Network mapper, also known as nmap, is an open-source network reconnaissance, port scanning, and security auditing tool. It is one of the most basic and widely used cybersecurity tools that has evolved from a simple port scanner to a multifunctional toolset. It is an ideal tool for security practitioners, network, IT, and system administrators to customize the open source code for specialized environments. Hence, it’s a Swiss Army knife for cybersecurity and IT professionals.
The article is a basic-intermediate level guide on analyzing networks using the Nmap utility. You will understand Nmap functionality to scan entire networks and check for available services and unpatched vulnerabilities to help you advance in the cyber kill chain process.
Types of Nmap Scan
Nmap offers multiple scanning techniques such that each method significantly contributes to the results after a port scan. However, it only allows one scan type at a time with a format of -s<scan_type>. Some of the most common nmap scan types are:
nmap -s<scan_type> <target_host>
- Ping Sweep (-sn): This type of nmap scan sends ICMP packets to discover the number of devices that respond to it. Ping sweep helps determine the number of available or active devices on the network. It is fast and hard to detect.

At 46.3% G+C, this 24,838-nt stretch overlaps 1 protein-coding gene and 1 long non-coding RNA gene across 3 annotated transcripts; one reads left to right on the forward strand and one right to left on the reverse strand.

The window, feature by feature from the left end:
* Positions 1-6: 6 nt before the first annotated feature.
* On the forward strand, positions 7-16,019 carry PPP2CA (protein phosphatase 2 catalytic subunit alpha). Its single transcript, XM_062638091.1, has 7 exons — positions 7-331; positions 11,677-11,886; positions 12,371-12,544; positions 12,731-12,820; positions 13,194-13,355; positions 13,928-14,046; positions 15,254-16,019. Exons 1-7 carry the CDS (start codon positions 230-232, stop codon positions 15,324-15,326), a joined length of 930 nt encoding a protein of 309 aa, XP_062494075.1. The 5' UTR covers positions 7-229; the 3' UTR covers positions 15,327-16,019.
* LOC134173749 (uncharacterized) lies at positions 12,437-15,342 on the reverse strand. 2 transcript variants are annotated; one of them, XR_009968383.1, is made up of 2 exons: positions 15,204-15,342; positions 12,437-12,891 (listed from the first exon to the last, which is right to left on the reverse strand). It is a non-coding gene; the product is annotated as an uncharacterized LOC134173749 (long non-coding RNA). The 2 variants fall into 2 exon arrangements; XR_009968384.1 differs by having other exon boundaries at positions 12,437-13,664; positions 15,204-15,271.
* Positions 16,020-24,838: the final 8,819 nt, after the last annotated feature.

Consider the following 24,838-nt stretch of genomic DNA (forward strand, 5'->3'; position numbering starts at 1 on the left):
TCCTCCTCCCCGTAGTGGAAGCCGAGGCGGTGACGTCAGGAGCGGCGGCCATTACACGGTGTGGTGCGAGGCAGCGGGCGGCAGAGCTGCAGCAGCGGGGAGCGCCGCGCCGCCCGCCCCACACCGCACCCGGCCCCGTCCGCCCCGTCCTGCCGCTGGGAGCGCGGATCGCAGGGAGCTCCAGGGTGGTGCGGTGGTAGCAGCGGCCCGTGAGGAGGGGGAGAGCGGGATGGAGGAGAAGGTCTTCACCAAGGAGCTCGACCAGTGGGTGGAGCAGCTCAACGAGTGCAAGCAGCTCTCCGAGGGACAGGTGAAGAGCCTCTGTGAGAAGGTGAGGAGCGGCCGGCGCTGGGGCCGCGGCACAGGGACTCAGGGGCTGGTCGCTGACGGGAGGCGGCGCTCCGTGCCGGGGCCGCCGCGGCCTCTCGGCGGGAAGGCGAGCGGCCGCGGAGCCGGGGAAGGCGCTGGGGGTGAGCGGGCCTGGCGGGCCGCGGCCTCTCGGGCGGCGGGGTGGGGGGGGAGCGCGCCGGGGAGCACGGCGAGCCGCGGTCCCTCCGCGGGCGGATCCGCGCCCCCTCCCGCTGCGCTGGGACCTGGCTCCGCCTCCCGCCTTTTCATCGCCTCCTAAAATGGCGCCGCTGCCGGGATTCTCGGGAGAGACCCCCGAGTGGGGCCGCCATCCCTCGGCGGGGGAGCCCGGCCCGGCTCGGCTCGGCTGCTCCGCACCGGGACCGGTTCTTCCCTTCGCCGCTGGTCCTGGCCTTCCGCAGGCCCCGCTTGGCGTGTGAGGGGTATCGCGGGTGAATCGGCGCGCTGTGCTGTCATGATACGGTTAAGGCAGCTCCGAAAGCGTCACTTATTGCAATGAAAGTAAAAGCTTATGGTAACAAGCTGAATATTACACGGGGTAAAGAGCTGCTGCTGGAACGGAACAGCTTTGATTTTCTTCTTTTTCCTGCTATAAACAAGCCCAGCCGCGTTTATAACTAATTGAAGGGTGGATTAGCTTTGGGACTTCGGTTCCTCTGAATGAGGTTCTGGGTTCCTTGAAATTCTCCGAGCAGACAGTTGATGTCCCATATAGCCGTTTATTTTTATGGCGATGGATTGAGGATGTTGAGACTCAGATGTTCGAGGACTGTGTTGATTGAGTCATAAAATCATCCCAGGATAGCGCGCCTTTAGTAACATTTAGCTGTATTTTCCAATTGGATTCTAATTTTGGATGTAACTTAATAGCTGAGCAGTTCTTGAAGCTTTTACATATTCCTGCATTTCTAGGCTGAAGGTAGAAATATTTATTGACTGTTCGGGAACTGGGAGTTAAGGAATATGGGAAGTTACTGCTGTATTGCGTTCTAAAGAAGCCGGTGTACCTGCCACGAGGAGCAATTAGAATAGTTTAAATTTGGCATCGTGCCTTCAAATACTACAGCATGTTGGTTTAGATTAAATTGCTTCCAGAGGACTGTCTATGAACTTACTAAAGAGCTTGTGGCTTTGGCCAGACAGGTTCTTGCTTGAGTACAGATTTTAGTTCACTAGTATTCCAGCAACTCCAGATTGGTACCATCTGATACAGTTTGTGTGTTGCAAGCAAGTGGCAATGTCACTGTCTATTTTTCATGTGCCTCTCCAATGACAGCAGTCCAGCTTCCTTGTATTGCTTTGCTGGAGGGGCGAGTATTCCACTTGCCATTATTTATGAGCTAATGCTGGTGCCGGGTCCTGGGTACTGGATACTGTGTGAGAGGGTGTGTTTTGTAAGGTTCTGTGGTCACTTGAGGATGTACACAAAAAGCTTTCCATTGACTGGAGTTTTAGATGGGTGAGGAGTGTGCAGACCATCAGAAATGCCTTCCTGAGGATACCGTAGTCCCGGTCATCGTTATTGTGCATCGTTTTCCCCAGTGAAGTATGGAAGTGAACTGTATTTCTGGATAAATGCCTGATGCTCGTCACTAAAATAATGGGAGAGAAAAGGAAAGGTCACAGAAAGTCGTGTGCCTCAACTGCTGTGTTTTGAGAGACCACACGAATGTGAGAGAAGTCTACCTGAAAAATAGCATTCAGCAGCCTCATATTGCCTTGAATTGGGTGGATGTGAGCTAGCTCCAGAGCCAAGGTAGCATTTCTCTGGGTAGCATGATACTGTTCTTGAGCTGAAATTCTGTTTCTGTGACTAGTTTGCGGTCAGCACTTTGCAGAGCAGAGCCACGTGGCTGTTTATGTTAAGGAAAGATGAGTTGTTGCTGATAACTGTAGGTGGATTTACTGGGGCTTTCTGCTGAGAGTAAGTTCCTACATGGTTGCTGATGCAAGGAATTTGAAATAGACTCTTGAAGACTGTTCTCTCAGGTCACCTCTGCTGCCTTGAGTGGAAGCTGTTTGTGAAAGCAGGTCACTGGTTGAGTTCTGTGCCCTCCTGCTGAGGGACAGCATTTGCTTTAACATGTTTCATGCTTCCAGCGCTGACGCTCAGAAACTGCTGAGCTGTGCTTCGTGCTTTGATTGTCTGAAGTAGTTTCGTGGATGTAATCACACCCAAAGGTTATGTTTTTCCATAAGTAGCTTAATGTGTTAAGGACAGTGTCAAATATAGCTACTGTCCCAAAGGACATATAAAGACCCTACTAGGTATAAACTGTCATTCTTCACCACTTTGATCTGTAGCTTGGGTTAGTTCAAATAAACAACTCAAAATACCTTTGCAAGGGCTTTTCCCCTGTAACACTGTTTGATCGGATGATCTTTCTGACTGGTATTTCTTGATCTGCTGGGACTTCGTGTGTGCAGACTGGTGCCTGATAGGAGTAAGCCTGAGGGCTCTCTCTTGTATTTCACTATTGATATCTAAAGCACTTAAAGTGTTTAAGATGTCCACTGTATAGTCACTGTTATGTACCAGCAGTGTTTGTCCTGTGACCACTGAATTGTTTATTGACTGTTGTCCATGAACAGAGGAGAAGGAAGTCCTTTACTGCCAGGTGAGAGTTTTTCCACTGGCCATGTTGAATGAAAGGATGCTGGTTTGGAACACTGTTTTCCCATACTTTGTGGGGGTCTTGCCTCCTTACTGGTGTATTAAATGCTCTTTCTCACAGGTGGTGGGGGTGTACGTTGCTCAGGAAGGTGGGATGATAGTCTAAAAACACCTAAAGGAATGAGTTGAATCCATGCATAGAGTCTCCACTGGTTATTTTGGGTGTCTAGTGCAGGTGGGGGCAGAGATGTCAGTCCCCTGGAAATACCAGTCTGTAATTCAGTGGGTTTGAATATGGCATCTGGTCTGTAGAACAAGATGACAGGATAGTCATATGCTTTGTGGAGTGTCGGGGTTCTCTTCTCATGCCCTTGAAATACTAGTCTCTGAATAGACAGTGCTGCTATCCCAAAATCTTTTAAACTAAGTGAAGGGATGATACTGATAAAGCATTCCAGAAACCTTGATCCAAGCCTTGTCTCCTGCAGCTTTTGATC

- TCP (-sT): TCP connect scan completes the three-way handshake between the scanning machine and the target host, such that it’s noisy and triggers the packet filtering platforms like firewalls and intrusion detection systems.
- UDP (-sU): The -sU option in nmap looks for the active UDP protocol ports listening for a connection. Nmap combines this scan with the TCP connect scan to check open ports for both protocols. However, its results can be falsely positive, and the response is slow as a precautionary measure by target machines to such packets.
- SYN (-sS): Also known as the half-open or stealth scan because the scanner immediately responds with the RST packet after receiving the SYN-ACK packet from the target host. Hence, it closes the connection before completing the handshake.
- FIN (-sF): It’s the same as the SYN scan except that Nmap sends the FIN flag instead of an RST in a packet for closing the connection.
- NULL (-sN): The target systems do not know how to respond to a Null scan as all the flags inside the TCP header are off or set to null.